OBAMA: I'll even come around with TV crews in tow and throw back a shot and a beer.
MOOS: Not that Senator Obama would ever stoop to such a thing. In a restaurant in Indiana, the locals played got cha with Hillary.
UNIDENTIFIED FEMALE: I got you, you're drifting a draft, baby.
MOOS: When the bartender asked Hillary if she wanted a shot with her beer, the peer pressure was on.
UNIDENTIFIED FEMALE: Yeah, baby.
MOOS: That would be a Crown Royal whiskey Hillary's about to clink and drink. Photos on the shot heard round the world resulted in a call for captions on Michelle Malkin's conservative blog. Captions like "Hillary Clinton encounters more shots than she did in Bosnia."
As for Obama's alleged elitism, what critics consider to be Senator Obama's nose in the air attitude has already been immortalized on merchandise. They took a pro-Obama image that says "hope" and turned it into one that says "snob." In the mean time, Obama has developed a dismissive laugh he's been using when he talks about Hillary.
Having a good time yet, candidates? Funky good time. Jeanne Moos, CNN, New York.
SANCHEZ: It's good stuff to see the candidates try to be real. Gentlemen, we're down to about two minutes. Call her the gal from Scranton, call her Annie Oakley, call her what you will. Is this going to be the last stand for Hillary Clinton in Pennsylvania? Professor, start us off.
KETTL: This is supposed to be the make or break election. It may turn out to be neither. The problem is Obama hasn't quite been able to close the deal. Hillary's hanging on by fingernails. It feels like a razor-thin margin for Clinton, not enough quite to knock her out, but not enough either to be able to get enough money to keep her going.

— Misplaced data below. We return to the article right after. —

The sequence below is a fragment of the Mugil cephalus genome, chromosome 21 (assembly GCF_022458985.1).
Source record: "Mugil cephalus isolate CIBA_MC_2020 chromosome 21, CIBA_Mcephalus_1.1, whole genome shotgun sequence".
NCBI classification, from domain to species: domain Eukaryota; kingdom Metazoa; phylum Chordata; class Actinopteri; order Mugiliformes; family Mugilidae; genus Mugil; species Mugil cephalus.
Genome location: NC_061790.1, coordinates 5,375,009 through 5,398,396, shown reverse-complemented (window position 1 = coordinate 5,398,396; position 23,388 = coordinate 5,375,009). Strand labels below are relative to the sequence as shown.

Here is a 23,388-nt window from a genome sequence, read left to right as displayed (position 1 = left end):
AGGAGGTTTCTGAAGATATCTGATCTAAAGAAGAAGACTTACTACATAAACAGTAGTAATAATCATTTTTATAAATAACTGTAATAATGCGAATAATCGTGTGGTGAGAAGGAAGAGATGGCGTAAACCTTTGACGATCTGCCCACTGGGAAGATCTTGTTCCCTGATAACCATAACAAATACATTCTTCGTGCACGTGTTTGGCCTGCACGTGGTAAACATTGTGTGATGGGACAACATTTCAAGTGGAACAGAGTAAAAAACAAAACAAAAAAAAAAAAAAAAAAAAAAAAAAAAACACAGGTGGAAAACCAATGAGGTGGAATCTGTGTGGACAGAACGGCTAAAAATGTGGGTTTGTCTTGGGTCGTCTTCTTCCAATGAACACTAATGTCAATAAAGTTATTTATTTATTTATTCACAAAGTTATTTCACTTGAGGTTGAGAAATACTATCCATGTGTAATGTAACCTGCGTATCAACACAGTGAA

SANCHEZ: So you think it will continue onto Indiana and North Carolina?
KETTL: It will continue, but limping along.
COLLINS: I think it's an exciting time for people who traditionally are not involved who are now involved who have registered who care. Students, people 18 to 34, 18 to 24 that previously were not involved. I hope they stretch it out as long as they can to get all those people to stay involved in the process including a lot of Republicans who are turned off to this White House and what the administration has said and done.
GIORDANO: Well, I thank them for bringing us here to Pennsylvania, you guys here to Pennsylvania. I hope the next time we have the Republicans at the end of this. And would hate to be the one to walk in, Rick, and tell Hillary Clinton it's over. I don't know who that messenger is going to be.
SANCHEZ: It's not going to be, I guarantee you that. I don't even think it'll be her husband. Gentlemen, you've been great. Dom Giordano, WPHT; Donald Kettl, University of Pennsylvania, ivy league; E. Steven Collins is a radio host as well. You guys have really been fantastic, thank you. Thank you one and all.
By the way, the conversation about what these people are saying all over the country, we call it the league of first time voters and we're going to debut it tomorrow when we come back, from Philly. We'll be at the University of Pennsylvania with a studio audience of really smart students in the background cheering for their candidates.
Meanwhile, so long from Philly, we'll see you tomorrow right here at 10.